US Supreme Court Justice Ruth Bader Ginsburg is bundled up for the cold as she stands with other members of the Supreme Court before the start of the swearing in ceremony for US President-elect George W. Bush at the US Capitol in Washington, DC on Jan. 20, 2001.
Supreme Court Justice Ruth Bader Ginsburg speaks to the 2002 Planum at the Jewish Council for Public Affairs after recieving the Albert D. Chernin Award during a ceremony Monday, Feb. 18, 2002 in Washington.
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Associate Justice Ruth Bader Ginsburg as she appeared in the official Supreme Court photo on Dec. 5, 2003.
This image provided by the Supreme Court shows Supreme Court Justice Ruth Bader Ginsburg and Supreme Court Justice Antonin Scalia as they ride an elephant in Rajasthan, India, in 1994 . Ruth Bader Ginsburg died at her home in Washington, on Sept. 18, 2020, the Supreme Court announced.
Opera tenor Placido Domingo, left, chats with Supreme Court Justice Ruth Bader Ginsburg, right, during Harvard University's 360th commencement exercises, on the school's campus, in Cambridge, Mass., Thursday, May 26, 2011.
Former Supreme Court Justice Sandra Day O'Connor, second from left, is applauded by, from left, Supreme Court Justices Ruth Bader Ginsburg, Sonia Sotomayor and Elena Kagan, during a forum to celebrate the 30th Anniversary of Sandra Day O’Connor’s appointment to the Supreme Court, at the Newseum in Washington, Wednesday, April 11, 2012.
Supreme Court Justice Ruth Bader Ginsburg smiles as she discusses highlights of the court's current term and the impending decision in the Affordable Care Act litigation, at the American Constitution Society for Law and Policy convention in Washington, Friday, June 15, 2012.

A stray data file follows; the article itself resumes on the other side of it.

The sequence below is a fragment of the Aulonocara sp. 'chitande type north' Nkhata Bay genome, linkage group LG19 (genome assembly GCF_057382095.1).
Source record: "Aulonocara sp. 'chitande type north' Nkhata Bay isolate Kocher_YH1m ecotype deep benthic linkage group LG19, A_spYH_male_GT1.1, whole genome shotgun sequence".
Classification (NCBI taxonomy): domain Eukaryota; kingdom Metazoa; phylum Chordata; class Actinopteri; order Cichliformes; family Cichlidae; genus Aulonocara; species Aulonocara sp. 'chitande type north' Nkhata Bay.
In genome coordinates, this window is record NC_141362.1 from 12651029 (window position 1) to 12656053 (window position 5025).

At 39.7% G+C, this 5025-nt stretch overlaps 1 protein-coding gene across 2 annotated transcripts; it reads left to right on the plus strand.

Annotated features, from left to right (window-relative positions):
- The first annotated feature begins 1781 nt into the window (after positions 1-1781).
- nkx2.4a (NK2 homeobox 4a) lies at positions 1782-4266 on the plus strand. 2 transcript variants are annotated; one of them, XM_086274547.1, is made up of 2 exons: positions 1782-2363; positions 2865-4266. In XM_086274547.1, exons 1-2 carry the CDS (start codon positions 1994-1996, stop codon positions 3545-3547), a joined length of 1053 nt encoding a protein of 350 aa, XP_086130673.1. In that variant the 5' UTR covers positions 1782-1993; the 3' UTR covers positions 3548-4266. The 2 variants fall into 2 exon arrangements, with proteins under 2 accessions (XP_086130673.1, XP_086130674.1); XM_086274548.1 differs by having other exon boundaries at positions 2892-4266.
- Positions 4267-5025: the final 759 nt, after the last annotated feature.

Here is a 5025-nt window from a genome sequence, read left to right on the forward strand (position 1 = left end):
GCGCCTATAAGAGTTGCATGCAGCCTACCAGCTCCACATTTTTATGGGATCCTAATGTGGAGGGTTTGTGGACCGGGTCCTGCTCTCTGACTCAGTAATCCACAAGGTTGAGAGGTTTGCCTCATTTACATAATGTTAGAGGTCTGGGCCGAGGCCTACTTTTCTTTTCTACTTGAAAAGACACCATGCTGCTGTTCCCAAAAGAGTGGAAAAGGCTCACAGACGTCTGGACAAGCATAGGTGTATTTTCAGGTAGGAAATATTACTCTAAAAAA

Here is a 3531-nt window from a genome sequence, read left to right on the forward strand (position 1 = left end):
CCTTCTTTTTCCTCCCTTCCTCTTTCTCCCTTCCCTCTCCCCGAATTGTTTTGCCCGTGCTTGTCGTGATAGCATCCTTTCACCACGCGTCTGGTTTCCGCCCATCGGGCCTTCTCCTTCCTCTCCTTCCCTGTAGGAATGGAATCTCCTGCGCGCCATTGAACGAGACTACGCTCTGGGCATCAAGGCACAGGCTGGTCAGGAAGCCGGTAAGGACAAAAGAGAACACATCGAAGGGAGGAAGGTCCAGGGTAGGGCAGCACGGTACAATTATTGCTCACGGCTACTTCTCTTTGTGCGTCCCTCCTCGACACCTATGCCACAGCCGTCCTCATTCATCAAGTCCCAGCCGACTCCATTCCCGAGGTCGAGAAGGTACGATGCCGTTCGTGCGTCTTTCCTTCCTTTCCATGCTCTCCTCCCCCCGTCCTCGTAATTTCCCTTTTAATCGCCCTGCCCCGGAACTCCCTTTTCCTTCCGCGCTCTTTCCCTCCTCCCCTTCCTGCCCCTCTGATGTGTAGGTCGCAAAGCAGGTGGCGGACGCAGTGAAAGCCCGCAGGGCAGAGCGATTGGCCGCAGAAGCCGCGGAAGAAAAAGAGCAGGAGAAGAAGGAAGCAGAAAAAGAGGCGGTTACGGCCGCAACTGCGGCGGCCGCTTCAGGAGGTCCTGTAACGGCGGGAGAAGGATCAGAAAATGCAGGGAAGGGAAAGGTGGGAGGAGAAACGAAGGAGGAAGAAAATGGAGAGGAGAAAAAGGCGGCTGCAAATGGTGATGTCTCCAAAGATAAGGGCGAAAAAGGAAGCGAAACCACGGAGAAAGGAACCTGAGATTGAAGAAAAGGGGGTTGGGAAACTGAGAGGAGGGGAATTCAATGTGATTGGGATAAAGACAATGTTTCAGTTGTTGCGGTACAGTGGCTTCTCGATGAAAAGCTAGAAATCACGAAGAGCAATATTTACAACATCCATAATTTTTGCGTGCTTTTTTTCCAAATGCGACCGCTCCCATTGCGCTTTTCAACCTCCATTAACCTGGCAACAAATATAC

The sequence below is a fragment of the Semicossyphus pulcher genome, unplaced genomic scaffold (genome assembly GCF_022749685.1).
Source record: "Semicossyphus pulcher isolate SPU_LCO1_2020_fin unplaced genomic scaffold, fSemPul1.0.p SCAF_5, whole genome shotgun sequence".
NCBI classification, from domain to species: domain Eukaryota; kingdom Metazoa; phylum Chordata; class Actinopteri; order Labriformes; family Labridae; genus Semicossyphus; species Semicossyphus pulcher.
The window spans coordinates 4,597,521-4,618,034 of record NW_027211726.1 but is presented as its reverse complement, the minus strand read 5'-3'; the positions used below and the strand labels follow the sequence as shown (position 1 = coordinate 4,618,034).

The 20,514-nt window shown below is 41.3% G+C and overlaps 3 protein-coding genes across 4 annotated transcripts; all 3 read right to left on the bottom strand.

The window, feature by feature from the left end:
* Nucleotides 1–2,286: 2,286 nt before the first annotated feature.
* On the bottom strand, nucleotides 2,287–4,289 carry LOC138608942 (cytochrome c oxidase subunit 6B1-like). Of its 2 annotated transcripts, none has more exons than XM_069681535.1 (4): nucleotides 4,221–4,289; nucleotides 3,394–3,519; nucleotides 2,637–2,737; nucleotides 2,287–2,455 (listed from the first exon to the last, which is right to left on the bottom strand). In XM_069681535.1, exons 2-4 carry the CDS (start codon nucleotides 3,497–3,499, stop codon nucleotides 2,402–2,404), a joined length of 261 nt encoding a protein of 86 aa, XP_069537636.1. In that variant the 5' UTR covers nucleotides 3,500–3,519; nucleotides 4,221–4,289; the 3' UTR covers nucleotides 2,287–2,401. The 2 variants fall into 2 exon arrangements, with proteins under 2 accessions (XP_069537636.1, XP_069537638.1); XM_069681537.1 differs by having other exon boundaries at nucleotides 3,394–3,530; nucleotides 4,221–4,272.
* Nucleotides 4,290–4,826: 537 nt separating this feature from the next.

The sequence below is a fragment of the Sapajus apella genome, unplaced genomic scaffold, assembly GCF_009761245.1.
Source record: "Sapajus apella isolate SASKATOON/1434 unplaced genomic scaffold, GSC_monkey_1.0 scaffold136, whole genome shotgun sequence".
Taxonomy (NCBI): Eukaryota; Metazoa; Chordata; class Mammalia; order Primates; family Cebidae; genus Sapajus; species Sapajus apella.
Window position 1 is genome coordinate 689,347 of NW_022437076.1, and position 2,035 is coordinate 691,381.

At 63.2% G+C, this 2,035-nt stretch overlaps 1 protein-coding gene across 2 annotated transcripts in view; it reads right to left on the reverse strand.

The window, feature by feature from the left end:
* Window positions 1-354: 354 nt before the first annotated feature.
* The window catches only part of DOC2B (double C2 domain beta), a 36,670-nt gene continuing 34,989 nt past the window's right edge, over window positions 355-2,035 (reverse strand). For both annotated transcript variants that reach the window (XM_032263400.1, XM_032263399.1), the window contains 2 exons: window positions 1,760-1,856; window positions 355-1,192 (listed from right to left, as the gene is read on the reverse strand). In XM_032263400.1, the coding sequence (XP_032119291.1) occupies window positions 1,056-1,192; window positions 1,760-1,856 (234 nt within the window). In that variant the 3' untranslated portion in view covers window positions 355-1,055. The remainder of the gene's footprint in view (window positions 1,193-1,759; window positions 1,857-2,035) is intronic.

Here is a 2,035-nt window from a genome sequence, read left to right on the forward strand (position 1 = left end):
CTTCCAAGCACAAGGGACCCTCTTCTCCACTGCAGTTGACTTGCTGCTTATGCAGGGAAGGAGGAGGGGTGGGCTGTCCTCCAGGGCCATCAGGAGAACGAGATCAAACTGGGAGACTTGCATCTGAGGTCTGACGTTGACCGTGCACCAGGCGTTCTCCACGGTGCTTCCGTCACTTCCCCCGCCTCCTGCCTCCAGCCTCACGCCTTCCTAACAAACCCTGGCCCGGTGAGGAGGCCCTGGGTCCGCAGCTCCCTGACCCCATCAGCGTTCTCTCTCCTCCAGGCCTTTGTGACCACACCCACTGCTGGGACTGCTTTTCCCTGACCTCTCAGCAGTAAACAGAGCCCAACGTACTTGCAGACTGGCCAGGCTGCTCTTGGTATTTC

Supreme Court Justices, from left, Chief Justice John Roberts, Anthony Kennedy, Ruth Bader Ginsburg, Stephen Breyer, Sonia Sotomayor and Elena Kagan await the start of President Barack Obama's State of the Union address during a joint session of Congress on Capitol Hill in Washington, Tuesday Feb. 12, 2013.
House Minority Leader Nancy Pelosi of Calif. right, talks with Supreme Court, Associate Justice Ruth Bader Ginsburg during her annual Women's History Month reception, Wednesday, March 18, 2015, in Statuary Hall on Capitol Hill in Washington. Pelosi was honoring the women Justices of the U.S. Supreme Court.
Supreme Court justices, from left, Samuel Alito, Ruth Bader Ginsburg and Stephen Breyer arrive on the West Front of the U.S. Capitol on Friday, Jan. 20, 2017, in Washington, for his inauguration ceremony as the 45th president of the United States.
U.S. Supreme Court Justice Ruth Bader Ginsburg participates in a swearing in ceremony for new American citizens, Tuesday, April 10, 2018, in New York. Justice Ginsberg administered the Oath of Allegiance to 200 immigrants from 59 countries who became U.S. citizens.
The Supreme Court's official portrait in November 2018 shows Associate Justice Ruth Bader Ginsburg (seated, second from right) alongside her eight colleagues. From left in front row: Stephen Breyer, Clarence Thomas, Chief Justice John Roberts, Ginsburg, Samuel Alito. From left to right, back row: Neil Gorsuch, Sonia Sotomayor, Elena Kagan, Brett Kavanaugh.
Associate Justice Ruth Bader Ginsburg is the last justice to leave a private ceremony in the Great Hall of the Supreme Court where the late Supreme Court Justice John Paul Stevens lies in repose on July 22, 2019 in Washington, DC.
This article originally appeared on USA TODAY: Justice Ruth Bader Ginsburg returns to Supreme Court for final time